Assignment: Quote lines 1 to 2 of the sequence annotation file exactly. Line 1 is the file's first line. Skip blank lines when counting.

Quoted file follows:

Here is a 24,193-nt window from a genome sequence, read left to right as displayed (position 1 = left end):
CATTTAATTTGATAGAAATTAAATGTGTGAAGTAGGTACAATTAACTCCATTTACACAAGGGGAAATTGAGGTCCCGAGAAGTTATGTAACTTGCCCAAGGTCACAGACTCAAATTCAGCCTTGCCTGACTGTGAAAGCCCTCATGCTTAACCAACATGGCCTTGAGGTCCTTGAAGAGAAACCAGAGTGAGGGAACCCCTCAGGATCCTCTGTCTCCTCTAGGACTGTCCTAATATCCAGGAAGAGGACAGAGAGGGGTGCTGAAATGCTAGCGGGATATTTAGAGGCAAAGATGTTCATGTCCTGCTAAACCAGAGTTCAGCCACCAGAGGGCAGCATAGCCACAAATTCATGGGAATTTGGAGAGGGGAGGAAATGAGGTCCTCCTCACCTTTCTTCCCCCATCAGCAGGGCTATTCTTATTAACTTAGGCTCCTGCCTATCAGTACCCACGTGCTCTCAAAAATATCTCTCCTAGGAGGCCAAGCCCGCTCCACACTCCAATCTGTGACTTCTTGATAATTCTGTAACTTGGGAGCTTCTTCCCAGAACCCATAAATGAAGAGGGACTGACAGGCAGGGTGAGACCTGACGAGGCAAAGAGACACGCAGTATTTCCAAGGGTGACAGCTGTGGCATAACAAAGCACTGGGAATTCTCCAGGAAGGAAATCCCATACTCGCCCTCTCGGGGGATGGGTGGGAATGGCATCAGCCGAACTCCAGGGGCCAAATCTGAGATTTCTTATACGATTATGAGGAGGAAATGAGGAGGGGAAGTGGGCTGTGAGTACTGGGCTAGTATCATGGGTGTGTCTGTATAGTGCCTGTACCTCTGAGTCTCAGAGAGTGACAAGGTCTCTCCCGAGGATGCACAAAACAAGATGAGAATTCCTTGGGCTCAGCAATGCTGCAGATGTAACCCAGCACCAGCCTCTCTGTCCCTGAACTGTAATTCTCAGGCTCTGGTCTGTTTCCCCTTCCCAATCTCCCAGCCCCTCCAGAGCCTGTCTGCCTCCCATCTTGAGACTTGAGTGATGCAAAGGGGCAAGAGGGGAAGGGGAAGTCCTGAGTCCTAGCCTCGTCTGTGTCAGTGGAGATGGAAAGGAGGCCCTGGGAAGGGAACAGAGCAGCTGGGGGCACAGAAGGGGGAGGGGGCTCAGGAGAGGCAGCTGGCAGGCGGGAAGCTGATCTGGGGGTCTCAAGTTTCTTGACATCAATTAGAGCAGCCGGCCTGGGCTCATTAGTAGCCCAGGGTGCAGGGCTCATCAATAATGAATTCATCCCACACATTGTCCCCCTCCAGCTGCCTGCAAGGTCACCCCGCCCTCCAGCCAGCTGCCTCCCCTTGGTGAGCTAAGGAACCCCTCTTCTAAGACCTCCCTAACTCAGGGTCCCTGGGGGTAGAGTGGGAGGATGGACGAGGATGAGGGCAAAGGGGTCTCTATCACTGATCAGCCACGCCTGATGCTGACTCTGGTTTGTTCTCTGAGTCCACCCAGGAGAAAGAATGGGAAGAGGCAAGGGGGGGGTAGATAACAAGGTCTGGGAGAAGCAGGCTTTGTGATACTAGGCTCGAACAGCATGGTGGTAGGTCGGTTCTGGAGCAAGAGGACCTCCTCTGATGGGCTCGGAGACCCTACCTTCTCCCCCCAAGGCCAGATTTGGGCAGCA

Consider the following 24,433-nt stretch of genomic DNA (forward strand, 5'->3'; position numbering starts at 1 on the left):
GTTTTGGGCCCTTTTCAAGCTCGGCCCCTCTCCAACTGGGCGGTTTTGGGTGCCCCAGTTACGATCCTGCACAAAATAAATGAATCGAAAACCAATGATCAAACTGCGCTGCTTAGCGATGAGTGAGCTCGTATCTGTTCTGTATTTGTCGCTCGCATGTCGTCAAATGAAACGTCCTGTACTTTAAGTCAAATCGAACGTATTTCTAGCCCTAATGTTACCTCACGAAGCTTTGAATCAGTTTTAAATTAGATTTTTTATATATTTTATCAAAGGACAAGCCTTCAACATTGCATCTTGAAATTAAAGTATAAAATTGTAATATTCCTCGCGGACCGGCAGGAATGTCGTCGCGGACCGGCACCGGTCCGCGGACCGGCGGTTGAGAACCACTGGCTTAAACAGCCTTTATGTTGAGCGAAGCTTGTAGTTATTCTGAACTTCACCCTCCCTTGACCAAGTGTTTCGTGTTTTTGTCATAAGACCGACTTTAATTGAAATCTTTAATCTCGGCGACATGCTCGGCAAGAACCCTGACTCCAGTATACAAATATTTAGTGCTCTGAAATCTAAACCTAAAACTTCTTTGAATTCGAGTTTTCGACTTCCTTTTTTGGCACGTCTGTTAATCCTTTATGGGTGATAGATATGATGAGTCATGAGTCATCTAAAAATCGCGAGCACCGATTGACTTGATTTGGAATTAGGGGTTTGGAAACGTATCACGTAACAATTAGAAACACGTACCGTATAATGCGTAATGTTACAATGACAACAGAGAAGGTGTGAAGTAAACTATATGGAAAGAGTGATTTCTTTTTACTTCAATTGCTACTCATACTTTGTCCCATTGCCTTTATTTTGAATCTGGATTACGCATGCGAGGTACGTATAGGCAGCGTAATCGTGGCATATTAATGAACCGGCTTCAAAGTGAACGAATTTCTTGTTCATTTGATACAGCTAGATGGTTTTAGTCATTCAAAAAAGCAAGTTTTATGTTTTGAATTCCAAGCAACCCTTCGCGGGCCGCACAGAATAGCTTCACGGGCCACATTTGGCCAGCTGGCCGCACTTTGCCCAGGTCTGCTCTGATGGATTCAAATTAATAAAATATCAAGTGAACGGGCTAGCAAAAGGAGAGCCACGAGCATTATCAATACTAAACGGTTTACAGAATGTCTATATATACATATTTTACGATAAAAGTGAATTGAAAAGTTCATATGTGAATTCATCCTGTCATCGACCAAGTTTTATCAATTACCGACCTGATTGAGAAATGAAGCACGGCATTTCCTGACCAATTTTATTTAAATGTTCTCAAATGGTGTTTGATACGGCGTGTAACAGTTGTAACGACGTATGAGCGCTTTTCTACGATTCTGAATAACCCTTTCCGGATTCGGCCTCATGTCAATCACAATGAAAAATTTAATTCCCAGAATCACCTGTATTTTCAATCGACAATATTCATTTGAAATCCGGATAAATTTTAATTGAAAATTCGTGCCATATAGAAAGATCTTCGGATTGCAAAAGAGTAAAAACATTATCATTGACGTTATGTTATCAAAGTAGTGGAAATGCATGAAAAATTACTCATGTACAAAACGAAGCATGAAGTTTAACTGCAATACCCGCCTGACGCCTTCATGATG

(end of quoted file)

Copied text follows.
Here is a 24,193-nt window from a genome sequence, read left to right as displayed (position 1 = left end):
CATTTAATTTGATAGAAATTAAATGTGTGAAGTAGGTACAATTAACTCCATTTACACAAGGGGAAATTGAGGTCCCGAGAAGTTATGTAACTTGCCCAAGGTCACAGACTCAAATTCAGCCTTGCCTGACTGTGAAAGCCCTCATGCTTAACCAACATGGCCTTGAGGTCCTTGAAGAGAAACCAGAGTGAGGGAACCCCTCAGGATCCTCTGTCTCCTCTAGGACTGTCCTAATATCCAGGAAGAGGACAGAGAGGGGTGCTGAAATGCTAGCGGGATATTTAGAGGCAAAGATGTTCATGTCCTGCTAAACCAGAGTTCAGCCACCAGAGGGCAGCATAGCCACAAATTCATGGGAATTTGGAGAGGGGAGGAAATGAGGTCCTCCTCACCTTTCTTCCCCCATCAGCAGGGCTATTCTTATTAACTTAGGCTCCTGCCTATCAGTACCCACGTGCTCTCAAAAATATCTCTCCTAGGAGGCCAAGCCCGCTCCACACTCCAATCTGTGACTTCTTGATAATTCTGTAACTTGGGAGCTTCTTCCCAGAACCCATAAATGAAGAGGGACTGACAGGCAGGGTGAGACCTGACGAGGCAAAGAGACACGCAGTATTTCCAAGGGTGACAGCTGTGGCATAACAAAGCACTGGGAATTCTCCAGGAAGGAAATCCCATACTCGCCCTCTCGGGGGATGGGTGGGAATGGCATCAGCCGAACTCCAGGGGCCAAATCTGAGATTTCTTATACGATTATGAGGAGGAAATGAGGAGGGGAAGTGGGCTGTGAGTACTGGGCTAGTATCATGGGTGTGTCTGTATAGTGCCTGTACCTCTGAGTCTCAGAGAGTGACAAGGTCTCTCCCGAGGATGCACAAAACAAGATGAGAATTCCTTGGGCTCAGCAATGCTGCAGATGTAACCCAGCACCAGCCTCTCTGTCCCTGAACTGTAATTCTCAGGCTCTGGTCTGTTTCCCCTTCCCAATCTCCCAGCCCCTCCAGAGCCTGTCTGCCTCCCATCTTGAGACTTGAGTGATGCAAAGGGGCAAGAGGGGAAGGGGAAGTCCTGAGTCCTAGCCTCGTCTGTGTCAGTGGAGATGGAAAGGAGGCCCTGGGAAGGGAACAGAGCAGCTGGGGGCACAGAAGGGGGAGGGGGCTCAGGAGAGGCAGCTGGCAGGCGGGAAGCTGATCTGGGGGTCTCAAGTTTCTTGACATCAATTAGAGCAGCCGGCCTGGGCTCATTAGTAGCCCAGGGTGCAGGGCTCATCAATAATGAATTCATCCCACACATTGTCCCCCTCCAGCTGCCTGCAAGGTCACCCCGCCCTCCAGCCAGCTGCCTCCCCTTGGTGAGCTAAGGAACCCCTCTTCTAAGACCTCCCTAACTCAGGGTCCCTGGGGGTAGAGTGGGAGGATGGACGAGGATGAGGGCAAAGGGGTCTCTATCACTGATCAGCCACGCCTGATGCTGACTCTGGTTTGTTCTCTGAGTCCACCCAGGAGAAAGAATGGGAAGAGGCAAGGGGGGGGTAGATAACAAGGTCTGGGAGAAGCAGGCTTTGTGATACTAGGCTCGAACAGCATGGTGGTAGGTCGGTTCTGGAGCAAGAGGACCTCCTCTGATGGGCTCGGAGACCCTACCTTCTCCCCCCAAGGCCAGATTTGGGCAGCA